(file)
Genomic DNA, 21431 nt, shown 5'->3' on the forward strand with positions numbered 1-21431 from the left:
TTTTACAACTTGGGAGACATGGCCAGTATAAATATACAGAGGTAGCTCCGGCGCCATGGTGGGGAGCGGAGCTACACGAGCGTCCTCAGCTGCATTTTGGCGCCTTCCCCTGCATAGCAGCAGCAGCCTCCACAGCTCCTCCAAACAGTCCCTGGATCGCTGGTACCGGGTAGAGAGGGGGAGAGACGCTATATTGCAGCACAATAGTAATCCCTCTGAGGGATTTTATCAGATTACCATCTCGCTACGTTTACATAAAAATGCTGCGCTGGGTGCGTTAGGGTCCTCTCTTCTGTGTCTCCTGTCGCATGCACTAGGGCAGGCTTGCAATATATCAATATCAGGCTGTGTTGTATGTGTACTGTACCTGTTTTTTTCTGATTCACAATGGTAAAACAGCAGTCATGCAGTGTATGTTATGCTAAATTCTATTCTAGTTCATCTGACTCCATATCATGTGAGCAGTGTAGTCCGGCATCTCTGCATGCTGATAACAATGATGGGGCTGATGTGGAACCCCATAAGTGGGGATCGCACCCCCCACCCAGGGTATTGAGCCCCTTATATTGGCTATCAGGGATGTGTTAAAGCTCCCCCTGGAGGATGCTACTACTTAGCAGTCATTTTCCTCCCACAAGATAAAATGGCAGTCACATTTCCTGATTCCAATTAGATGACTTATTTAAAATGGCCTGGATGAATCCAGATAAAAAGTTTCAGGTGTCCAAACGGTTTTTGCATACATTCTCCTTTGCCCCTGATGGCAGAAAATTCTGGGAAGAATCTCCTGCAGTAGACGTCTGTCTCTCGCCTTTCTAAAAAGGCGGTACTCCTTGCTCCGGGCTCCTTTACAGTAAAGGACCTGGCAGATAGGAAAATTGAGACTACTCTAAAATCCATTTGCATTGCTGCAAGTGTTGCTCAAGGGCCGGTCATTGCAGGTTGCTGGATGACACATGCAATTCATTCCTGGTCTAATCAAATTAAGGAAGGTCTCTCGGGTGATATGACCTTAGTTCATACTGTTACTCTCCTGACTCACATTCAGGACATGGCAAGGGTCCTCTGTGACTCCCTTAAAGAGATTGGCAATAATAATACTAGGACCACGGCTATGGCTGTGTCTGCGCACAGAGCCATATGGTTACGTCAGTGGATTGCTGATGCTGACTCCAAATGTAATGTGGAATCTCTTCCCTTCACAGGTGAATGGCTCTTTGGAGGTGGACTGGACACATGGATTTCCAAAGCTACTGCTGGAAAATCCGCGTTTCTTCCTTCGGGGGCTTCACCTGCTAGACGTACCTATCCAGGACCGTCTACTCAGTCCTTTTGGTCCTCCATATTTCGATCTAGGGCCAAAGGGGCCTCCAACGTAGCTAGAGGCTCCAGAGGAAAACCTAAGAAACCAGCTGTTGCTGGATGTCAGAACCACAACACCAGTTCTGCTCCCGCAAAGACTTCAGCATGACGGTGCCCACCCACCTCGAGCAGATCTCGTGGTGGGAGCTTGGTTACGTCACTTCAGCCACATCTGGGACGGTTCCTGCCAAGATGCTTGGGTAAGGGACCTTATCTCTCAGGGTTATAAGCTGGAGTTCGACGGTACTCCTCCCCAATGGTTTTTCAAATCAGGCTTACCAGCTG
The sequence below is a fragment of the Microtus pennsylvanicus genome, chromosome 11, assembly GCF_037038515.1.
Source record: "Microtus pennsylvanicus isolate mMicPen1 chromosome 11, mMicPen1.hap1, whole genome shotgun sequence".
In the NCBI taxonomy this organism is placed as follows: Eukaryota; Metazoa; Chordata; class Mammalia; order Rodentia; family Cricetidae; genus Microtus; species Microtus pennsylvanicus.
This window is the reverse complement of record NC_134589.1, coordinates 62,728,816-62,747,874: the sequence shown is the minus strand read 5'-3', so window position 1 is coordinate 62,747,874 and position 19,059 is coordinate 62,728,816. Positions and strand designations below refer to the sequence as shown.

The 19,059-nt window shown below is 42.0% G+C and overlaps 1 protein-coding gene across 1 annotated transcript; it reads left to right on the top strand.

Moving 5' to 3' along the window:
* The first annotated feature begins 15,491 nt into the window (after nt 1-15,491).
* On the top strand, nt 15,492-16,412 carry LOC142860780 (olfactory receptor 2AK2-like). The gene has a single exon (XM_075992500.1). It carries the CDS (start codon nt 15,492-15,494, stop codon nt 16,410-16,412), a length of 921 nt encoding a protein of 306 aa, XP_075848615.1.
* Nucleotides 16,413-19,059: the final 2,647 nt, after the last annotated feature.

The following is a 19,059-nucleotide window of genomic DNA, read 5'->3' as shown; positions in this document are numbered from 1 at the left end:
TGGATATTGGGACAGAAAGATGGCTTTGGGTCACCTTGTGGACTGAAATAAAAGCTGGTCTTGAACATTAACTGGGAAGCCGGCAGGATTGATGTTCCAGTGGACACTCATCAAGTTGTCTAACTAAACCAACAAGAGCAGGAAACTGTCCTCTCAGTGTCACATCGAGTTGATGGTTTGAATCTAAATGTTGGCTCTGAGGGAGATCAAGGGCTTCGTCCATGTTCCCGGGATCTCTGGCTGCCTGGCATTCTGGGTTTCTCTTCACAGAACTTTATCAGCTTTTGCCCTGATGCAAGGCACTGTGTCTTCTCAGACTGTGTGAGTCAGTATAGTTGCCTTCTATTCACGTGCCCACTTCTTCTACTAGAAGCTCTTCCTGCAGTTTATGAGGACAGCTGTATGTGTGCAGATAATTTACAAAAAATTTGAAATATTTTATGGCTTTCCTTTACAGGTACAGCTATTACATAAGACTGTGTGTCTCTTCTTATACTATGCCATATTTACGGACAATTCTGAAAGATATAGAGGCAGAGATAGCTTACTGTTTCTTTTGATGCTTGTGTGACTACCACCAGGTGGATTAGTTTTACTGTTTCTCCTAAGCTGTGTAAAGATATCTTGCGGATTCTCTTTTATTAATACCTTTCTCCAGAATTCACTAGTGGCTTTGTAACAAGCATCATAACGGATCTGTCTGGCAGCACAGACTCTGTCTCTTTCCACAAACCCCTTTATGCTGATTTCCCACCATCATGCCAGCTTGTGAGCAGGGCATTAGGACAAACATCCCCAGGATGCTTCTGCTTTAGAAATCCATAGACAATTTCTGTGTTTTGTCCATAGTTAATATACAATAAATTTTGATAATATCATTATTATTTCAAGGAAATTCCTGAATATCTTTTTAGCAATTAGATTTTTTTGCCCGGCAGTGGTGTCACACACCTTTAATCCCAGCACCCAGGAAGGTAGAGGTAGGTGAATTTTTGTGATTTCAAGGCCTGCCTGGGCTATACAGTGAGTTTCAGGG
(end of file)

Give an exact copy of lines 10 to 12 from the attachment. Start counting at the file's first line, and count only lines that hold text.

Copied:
* On the top strand, nt 15,492-16,412 carry LOC142860780 (olfactory receptor 2AK2-like). The gene has a single exon (XM_075992500.1). It carries the CDS (start codon nt 15,492-15,494, stop codon nt 16,410-16,412), a length of 921 nt encoding a protein of 306 aa, XP_075848615.1.
* Nucleotides 16,413-19,059: the final 2,647 nt, after the last annotated feature.

The following is a 19,059-nucleotide window of genomic DNA, read 5'->3' as shown; positions in this document are numbered from 1 at the left end: